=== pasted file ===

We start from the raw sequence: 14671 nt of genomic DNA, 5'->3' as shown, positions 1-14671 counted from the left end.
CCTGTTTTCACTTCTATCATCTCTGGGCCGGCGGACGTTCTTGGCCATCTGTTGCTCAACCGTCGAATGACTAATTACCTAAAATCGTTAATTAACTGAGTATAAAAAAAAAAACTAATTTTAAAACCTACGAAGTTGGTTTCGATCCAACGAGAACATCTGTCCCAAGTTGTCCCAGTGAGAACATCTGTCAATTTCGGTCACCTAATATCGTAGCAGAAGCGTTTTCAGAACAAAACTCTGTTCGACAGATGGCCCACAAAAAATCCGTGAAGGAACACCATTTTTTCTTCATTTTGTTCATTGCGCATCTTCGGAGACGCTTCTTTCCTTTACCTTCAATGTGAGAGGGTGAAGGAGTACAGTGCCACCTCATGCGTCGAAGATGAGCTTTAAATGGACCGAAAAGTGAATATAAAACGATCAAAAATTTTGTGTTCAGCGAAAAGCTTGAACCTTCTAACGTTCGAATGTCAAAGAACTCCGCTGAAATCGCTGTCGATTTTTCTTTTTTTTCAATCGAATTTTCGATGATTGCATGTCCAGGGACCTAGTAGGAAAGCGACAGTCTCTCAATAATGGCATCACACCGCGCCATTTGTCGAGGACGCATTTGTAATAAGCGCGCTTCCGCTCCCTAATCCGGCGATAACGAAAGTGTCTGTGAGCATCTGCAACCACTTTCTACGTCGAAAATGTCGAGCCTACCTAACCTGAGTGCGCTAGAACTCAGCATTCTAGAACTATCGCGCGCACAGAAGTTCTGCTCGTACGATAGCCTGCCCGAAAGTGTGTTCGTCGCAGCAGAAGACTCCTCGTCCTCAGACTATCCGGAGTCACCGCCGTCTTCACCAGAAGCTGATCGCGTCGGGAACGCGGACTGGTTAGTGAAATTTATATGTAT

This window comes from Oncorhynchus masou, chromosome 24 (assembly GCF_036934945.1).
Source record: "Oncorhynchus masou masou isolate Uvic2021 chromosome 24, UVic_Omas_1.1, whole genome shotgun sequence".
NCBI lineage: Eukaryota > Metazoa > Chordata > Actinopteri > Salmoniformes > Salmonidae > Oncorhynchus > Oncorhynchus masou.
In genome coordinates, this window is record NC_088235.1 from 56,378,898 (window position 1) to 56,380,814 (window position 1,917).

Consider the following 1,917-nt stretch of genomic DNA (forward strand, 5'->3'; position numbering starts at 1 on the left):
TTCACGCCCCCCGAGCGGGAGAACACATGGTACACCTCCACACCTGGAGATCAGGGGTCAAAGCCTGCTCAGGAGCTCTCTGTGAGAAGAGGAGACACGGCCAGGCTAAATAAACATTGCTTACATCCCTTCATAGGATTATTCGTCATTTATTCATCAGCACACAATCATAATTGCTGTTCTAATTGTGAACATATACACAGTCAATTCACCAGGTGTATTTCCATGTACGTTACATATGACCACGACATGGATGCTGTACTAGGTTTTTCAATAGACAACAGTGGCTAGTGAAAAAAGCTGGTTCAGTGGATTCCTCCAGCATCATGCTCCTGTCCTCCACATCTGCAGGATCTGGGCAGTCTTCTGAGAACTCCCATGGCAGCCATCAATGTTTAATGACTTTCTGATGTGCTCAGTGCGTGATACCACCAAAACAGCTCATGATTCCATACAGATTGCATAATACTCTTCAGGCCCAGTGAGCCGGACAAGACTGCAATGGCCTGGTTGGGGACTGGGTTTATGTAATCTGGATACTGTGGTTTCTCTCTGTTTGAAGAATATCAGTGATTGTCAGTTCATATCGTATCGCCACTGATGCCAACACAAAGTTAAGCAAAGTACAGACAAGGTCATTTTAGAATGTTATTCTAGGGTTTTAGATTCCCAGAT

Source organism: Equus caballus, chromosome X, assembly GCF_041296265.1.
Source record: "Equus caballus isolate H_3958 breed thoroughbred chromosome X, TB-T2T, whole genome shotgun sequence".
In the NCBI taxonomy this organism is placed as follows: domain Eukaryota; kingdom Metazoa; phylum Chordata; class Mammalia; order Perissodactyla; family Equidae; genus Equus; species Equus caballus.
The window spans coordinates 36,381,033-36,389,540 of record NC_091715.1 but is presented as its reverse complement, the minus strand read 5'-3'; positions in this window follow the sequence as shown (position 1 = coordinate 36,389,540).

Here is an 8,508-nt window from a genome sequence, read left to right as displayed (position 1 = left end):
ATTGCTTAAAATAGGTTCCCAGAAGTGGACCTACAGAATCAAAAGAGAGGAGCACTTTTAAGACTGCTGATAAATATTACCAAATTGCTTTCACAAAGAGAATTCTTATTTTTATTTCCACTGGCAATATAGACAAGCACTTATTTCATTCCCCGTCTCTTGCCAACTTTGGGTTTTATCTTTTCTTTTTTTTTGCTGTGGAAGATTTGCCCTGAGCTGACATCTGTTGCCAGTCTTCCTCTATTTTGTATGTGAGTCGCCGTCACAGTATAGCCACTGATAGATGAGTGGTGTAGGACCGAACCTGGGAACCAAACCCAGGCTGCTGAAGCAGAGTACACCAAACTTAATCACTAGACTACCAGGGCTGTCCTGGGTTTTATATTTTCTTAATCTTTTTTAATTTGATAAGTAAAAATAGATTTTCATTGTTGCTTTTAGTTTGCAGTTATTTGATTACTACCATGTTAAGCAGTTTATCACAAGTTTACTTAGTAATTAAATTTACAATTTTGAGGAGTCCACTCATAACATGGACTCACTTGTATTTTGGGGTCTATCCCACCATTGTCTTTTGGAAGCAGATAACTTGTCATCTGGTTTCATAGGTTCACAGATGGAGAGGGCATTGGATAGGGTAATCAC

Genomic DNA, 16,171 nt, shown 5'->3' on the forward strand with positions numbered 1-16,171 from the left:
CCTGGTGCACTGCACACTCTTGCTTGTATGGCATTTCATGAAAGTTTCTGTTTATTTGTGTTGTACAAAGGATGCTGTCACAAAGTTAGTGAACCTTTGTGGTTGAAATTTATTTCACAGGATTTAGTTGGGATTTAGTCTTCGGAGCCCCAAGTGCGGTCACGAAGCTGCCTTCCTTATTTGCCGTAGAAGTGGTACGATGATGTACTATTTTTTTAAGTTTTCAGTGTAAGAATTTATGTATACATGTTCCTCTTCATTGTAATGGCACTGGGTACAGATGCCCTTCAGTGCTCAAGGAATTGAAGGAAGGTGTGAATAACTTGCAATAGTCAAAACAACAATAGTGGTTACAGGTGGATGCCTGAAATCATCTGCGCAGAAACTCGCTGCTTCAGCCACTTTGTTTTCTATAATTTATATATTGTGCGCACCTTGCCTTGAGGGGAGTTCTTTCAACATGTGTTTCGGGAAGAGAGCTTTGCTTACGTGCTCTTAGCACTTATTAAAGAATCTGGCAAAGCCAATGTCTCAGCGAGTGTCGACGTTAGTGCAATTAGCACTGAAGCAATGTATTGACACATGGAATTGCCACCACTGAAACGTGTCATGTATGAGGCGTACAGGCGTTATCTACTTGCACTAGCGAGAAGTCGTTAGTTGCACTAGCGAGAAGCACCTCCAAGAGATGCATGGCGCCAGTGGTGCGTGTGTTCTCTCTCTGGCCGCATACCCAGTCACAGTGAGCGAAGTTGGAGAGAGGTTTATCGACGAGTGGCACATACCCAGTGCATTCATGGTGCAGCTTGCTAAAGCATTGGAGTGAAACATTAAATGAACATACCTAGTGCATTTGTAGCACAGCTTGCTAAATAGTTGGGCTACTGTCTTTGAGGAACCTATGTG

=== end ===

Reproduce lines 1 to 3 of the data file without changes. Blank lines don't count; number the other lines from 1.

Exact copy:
We start from the raw sequence: 14671 nt of genomic DNA, 5'->3' as shown, positions 1-14671 counted from the left end.
CCTGTTTTCACTTCTATCATCTCTGGGCCGGCGGACGTTCTTGGCCATCTGTTGCTCAACCGTCGAATGACTAATTACCTAAAATCGTTAATTAACTGAGTATAAAAAAAAAAACTAATTTTAAAACCTACGAAGTTGGTTTCGATCCAACGAGAACATCTGTCCCAAGTTGTCCCAGTGAGAACATCTGTCAATTTCGGTCACCTAATATCGTAGCAGAAGCGTTTTCAGAACAAAACTCTGTTCGACAGATGGCCCACAAAAAATCCGTGAAGGAACACCATTTTTTCTTCATTTTGTTCATTGCGCATCTTCGGAGACGCTTCTTTCCTTTACCTTCAATGTGAGAGGGTGAAGGAGTACAGTGCCACCTCATGCGTCGAAGATGAGCTTTAAATGGACCGAAAAGTGAATATAAAACGATCAAAAATTTTGTGTTCAGCGAAAAGCTTGAACCTTCTAACGTTCGAATGTCAAAGAACTCCGCTGAAATCGCTGTCGATTTTTCTTTTTTTTCAATCGAATTTTCGATGATTGCATGTCCAGGGACCTAGTAGGAAAGCGACAGTCTCTCAATAATGGCATCACACCGCGCCATTTGTCGAGGACGCATTTGTAATAAGCGCGCTTCCGCTCCCTAATCCGGCGATAACGAAAGTGTCTGTGAGCATCTGCAACCACTTTCTACGTCGAAAATGTCGAGCCTACCTAACCTGAGTGCGCTAGAACTCAGCATTCTAGAACTATCGCGCGCACAGAAGTTCTGCTCGTACGATAGCCTGCCCGAAAGTGTGTTCGTCGCAGCAGAAGACTCCTCGTCCTCAGACTATCCGGAGTCACCGCCGTCTTCACCAGAAGCTGATCGCGTCGGGAACGCGGACTGGTTAGTGAAATTTATATGTAT

This window comes from Oncorhynchus masou, chromosome 24 (assembly GCF_036934945.1).